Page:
Developing Core Strength and Pelvic Stability in Athletes

Through the years I have trained thousands of clients, from young gymnasts and Irish dancer, high school athletes, adult athletes, deconditioned and non-athletic clients, retired athletes, professional men and women, moms, Pilates instructors, personal trainers, and more. Most people come to me wanting to improve their core stability, overall strength and flexibility and their posture, an often overlooked but highly important part of your fitness.

Finding The Weak Link

As I look at their bodies and begin to train them, I can point out in a second who needs to work on their core and pelvic stability and who will most likely get injured.  It's not always who you think it would be.  

They are usually highly athletic, have strong skills in their sport and are dedicated to their fitness. Because they train at high levels they often overtrain in their sport.  Something has to give and too often it is their core and pelvic stability.  

Diagnosing the Issue

There are many ways for me to find the issue.  However, the best way for me to find the problem is with Pilates. There is an imbalance between the hips and no connection to what we call the power house, the abdominals, the glutes and the inner thighs.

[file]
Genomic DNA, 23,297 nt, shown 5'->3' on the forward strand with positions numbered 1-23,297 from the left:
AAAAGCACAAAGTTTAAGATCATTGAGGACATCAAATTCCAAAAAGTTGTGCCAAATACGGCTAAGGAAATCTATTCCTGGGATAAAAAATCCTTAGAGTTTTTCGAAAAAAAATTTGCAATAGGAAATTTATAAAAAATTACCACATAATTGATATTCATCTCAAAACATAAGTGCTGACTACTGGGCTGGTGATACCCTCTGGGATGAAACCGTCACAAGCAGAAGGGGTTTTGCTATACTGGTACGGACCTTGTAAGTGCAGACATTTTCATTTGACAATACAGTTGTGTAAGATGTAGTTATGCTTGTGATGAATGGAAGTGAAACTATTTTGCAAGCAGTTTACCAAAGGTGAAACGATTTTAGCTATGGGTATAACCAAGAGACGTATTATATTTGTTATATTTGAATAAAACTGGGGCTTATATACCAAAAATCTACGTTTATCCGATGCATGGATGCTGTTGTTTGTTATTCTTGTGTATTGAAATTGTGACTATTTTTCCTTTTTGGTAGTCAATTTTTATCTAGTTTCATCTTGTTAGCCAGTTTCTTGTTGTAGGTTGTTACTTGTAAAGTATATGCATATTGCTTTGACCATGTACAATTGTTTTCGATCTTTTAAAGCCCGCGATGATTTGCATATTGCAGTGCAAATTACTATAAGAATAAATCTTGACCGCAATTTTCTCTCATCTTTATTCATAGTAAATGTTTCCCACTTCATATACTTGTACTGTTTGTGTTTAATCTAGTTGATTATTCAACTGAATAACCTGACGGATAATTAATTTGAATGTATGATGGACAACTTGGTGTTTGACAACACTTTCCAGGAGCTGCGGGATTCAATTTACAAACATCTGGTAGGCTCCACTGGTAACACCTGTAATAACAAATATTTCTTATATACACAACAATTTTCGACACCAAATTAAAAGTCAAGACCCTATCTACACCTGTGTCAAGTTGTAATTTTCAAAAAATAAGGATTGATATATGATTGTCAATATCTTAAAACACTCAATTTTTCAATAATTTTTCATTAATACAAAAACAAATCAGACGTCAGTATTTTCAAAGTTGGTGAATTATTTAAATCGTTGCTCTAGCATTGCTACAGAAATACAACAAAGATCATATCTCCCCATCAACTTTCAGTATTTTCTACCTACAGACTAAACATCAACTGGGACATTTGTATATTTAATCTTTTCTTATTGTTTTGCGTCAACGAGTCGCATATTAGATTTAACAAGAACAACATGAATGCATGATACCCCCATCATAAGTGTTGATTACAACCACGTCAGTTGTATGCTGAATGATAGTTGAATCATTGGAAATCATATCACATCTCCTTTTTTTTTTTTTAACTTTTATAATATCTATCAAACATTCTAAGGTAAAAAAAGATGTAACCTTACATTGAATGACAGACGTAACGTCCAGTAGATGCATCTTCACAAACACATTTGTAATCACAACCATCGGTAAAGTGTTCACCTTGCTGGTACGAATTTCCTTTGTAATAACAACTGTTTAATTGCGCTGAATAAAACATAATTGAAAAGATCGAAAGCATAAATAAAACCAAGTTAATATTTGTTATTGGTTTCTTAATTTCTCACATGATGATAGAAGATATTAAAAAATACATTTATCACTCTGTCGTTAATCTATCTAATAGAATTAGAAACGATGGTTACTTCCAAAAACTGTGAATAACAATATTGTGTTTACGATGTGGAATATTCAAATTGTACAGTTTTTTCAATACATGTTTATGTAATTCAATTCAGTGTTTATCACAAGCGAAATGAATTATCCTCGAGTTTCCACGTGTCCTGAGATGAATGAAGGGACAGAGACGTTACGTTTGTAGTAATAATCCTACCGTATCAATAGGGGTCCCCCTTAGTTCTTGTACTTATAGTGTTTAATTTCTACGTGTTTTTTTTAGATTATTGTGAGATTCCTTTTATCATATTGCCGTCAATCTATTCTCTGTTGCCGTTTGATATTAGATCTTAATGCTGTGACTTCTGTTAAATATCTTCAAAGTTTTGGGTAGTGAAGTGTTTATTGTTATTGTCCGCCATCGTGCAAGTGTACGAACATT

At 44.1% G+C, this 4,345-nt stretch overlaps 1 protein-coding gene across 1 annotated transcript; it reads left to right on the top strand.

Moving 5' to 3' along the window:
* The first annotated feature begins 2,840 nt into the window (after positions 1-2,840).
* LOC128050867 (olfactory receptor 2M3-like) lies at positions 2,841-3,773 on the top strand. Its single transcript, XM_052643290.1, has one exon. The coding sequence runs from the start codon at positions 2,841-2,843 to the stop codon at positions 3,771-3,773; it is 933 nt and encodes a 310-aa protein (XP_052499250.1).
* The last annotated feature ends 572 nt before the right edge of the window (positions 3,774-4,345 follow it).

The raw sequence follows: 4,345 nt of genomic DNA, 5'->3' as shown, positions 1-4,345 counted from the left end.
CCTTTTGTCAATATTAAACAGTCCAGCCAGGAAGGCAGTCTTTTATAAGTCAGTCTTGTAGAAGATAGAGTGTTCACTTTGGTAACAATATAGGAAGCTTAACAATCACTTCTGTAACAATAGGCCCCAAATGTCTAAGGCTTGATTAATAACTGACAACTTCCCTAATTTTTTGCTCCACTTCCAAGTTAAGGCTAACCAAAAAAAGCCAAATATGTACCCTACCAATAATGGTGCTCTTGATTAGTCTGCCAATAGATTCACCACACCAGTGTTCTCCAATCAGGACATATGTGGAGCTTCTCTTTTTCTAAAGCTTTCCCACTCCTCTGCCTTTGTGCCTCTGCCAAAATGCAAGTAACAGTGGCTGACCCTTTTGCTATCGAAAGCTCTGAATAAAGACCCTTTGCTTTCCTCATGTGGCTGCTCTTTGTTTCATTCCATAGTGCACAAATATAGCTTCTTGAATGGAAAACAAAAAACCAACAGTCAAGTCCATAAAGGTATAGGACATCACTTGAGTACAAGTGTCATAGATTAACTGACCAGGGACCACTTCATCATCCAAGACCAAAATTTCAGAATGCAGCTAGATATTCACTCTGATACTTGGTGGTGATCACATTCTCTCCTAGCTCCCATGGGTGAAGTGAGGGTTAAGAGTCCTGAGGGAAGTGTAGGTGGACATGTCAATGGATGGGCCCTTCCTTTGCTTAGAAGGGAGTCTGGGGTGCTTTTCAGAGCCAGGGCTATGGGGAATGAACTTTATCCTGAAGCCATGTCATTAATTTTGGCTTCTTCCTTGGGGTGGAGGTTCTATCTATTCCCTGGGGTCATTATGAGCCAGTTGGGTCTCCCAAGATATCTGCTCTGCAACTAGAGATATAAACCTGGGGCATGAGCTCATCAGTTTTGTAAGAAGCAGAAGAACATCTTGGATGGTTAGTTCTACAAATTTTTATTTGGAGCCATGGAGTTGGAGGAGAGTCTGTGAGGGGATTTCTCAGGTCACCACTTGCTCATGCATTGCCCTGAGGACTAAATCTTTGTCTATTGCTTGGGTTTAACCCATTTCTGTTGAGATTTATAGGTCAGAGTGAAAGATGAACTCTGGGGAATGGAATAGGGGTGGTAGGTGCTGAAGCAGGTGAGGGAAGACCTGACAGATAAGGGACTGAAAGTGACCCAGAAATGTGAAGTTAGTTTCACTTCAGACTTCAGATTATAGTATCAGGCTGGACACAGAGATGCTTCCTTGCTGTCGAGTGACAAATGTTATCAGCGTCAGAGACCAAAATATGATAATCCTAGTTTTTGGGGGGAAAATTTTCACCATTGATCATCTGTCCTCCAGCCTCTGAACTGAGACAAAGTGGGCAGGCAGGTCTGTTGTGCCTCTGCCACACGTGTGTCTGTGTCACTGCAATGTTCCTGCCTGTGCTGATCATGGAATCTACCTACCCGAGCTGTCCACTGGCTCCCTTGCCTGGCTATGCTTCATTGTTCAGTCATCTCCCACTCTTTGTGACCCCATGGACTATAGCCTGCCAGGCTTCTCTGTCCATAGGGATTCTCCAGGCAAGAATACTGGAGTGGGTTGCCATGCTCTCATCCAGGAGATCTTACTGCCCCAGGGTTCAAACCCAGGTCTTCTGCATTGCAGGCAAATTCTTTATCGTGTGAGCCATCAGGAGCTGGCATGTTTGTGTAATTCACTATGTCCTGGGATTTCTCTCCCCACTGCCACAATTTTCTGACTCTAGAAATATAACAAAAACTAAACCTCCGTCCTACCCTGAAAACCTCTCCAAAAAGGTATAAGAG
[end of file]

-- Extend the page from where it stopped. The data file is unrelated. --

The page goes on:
There is a lot of musculature to cover in this area and when I have a new client attempt any of the Pilates fundamentals or put them on the reformer to do footwork, frog and leg circles or running, I can see it immediately.  

Kinesthetic Awareness

I can't say enough about how important it is for a young athlete to have good kinesthetic awareness and understanding of their own body.  Often these athletes are so naturally strong and competitive that they disregard the small details until they are injured.  Even the best athletes in the world will tell you how important it is to cross train and pay attention to the basics and the foundation of fitness. 

Pilates Is No Joke

Pilates along with a good functional strength training program is the ideal combination for any athletes trying to up their game, stay healthy,  or rehabilitate an injury.  

Joseph Pilates originally tested his work to help victims of the war.  They were in internment camps and had various forms of injury and disease.  Those that did Pilates would heal quicker and get stronger.  Those techniques have been passed on to the top level athletes, gymnasts, dancers, boxers and more.  There's nothing more rewarding than seeing a strong, muscular athlete try Pilates for the first time and work harder than they ever thought they would.  

As one of my lacrosse players told me once, "Pilates is no joke."

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